Endowment Outlook: Less Robust Results?
Early reports may preview more subdued Harvard investment returns
Universities' financial managers this month will begin reporting their endowments’ investment results for fiscal year 2012, ended this past June 30. Early signs suggest that the robust returns on endowment assets recorded in fiscal 2010 and 2011—when the markets were recovering from the sharp losses incurred during the financial crises of late 2008 and early 2009—will not be repeated in the most recent annual cycle. Harvard Management Company reported an investment return, net of expenses, of 21.4 percent on endowment and related assets in fiscal 2011 and 11.0 percent the prior year, following the -27.3 percent return in fiscal 2009.
Bloomberg reports that the Princeton endowment likely realized investment returns of 0 to 5 percent, according to an interview with President Shirley Tilghman. Princeton’s endowment was valued at $17.1 billion at the end of fiscal 2011—behind only those of Harvard, Yale, and the University of Texas system. Like those other Ivy endowments, Princeton follows a diversified asset strategy, and makes use of illiquid investments, such as private equity. Princeton’s reported investment returns in fiscal 2011, 2010, and 2009, respectively, were 22 percent, 14.7 percent, and -24 percent. "Clearly, after two spectacular years," Tilghman told Bloomberg, "we're back on the ground again."
According to the Wilshire Associates Trust Universe Comparison Service, which surveys large institutional investors, various categories of such investors realized median returns of 0.37 percent to 3.68 percent in fiscal 2012—compared to median investment returns of 20.1 percent for its entire universe of such funds for the prior fiscal year. The Wilshire report emphasized the relatively strong performance of fixed-income investments during the period; equities—particularly international stocks—performed poorly (presumably reflecting the continuing Euromarket crisis and the recent sharp slowdown in developing-market economies, such as China).
The enormous California Public Employees’ Retirement System (CalPERS)—with assets under management of $233 billion—reported preliminary fiscal 2012 investment returns of 1 percent. That result, CalPERS reported, was boosted by a 15.9 percent return in commercial real-estate investments, an especially strong performance.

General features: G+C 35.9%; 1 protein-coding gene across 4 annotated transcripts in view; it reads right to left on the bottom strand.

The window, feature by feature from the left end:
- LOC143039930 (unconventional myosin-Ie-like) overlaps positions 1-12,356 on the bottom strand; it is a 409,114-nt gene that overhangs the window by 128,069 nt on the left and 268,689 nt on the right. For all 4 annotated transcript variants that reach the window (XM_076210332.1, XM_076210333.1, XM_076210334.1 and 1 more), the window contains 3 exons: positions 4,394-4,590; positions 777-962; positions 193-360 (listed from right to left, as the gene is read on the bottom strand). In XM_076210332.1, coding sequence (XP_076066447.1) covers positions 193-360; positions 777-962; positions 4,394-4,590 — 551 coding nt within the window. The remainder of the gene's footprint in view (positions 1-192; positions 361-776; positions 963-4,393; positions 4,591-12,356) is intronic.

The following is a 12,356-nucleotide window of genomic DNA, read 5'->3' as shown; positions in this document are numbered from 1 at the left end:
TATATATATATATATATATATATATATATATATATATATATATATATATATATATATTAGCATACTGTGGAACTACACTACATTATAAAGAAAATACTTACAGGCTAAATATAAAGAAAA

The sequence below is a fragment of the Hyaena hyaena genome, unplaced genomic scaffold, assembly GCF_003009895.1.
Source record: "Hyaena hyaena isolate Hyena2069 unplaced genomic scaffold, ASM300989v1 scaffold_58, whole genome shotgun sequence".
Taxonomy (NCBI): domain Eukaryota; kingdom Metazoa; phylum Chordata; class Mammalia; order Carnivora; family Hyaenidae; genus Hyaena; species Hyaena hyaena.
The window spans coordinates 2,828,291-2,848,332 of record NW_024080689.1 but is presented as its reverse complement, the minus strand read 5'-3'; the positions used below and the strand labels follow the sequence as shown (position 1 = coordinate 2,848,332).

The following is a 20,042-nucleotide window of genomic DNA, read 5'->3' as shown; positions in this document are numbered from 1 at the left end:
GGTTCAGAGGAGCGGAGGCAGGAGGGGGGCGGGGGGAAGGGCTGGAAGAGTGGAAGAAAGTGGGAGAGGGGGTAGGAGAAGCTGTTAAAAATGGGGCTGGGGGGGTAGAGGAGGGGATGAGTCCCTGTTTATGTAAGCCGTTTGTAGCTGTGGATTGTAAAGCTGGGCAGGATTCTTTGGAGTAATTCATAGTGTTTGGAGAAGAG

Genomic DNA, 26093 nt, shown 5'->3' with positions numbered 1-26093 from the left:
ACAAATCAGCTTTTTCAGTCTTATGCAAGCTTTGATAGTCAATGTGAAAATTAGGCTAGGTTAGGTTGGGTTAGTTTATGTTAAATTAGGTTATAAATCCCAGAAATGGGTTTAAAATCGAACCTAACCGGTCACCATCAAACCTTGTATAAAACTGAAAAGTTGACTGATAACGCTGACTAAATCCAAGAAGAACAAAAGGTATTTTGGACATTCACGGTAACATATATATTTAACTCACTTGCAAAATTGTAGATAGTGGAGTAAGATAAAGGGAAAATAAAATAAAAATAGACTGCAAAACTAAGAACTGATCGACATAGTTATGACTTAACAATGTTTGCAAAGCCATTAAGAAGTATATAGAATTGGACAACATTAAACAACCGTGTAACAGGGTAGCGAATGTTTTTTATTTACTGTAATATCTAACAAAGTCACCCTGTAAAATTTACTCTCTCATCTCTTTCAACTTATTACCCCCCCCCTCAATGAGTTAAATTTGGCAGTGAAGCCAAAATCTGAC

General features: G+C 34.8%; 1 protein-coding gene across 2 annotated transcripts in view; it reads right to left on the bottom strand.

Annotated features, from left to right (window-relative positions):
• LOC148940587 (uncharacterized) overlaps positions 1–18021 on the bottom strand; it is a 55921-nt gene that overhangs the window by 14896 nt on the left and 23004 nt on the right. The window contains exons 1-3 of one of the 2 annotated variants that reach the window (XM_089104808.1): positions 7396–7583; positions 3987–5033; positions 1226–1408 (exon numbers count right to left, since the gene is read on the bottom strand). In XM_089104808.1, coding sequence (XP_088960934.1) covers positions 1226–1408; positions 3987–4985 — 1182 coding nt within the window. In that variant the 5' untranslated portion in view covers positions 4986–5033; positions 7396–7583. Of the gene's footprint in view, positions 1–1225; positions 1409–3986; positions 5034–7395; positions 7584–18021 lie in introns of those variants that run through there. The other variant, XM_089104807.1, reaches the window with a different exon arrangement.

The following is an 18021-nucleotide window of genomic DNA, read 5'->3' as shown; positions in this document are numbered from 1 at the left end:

Neither the strategies nor the asset holdings of these institutions mirror Harvard’s. But they do suggest that returns may have fallen well short of the strong 2010-2011 returns that helped restore endowment losses recorded in fiscal 2009.
Given that distributions from the endowment continue to account for about one-third of University operating revenues (and that such distributions were budgeted to increase about 4 percent during fiscal 2012, following two years of reductions), a more subdued investment environment is likely to figure into Corporation decisions about future distributions. If Harvard's endowment returns are "back on the ground again," too, the arithmetic is daunting. A 5 percent return on endowment assets ($32 billion at the end of fiscal 2011) would total $1.6 billion—only slightly more than the likely distribution of $1.3 billion to $1.4 billion for operations and decapitalizations, yielding little growth apart from new gifts received. And a rate of return lower than that would soon reduce the value of the endowment (excluding gifts received), even without factoring in the effect of inflation. Just getting back to the $36.9-billion value of the endowment at the end of fiscal 2008, before the financial crash, may take some doing—and in the years since, new facilities have come on line, financial aid has increased, and other costs continue to rise (University expenses grew about 5 percent in fiscal 2011).
In light of the very uncertain prospects for the federal budget—and therefore funding of sponsored research—and the continuing pressure on tuition and financial-aid spending, the University is likely to continue to be cautious fiscally, and to press ahead with work on the capital campaign now in its quiet period of fundraising.
You might also like
More to explore
Expect massive job losses in industries associated with fossil fuels. The time to get ready is now.
A third-generation French baker on legacy loaves and the "magic" of baking
Generative AI can enhance teaching and learning but augurs a shift to oral forms of student assessment.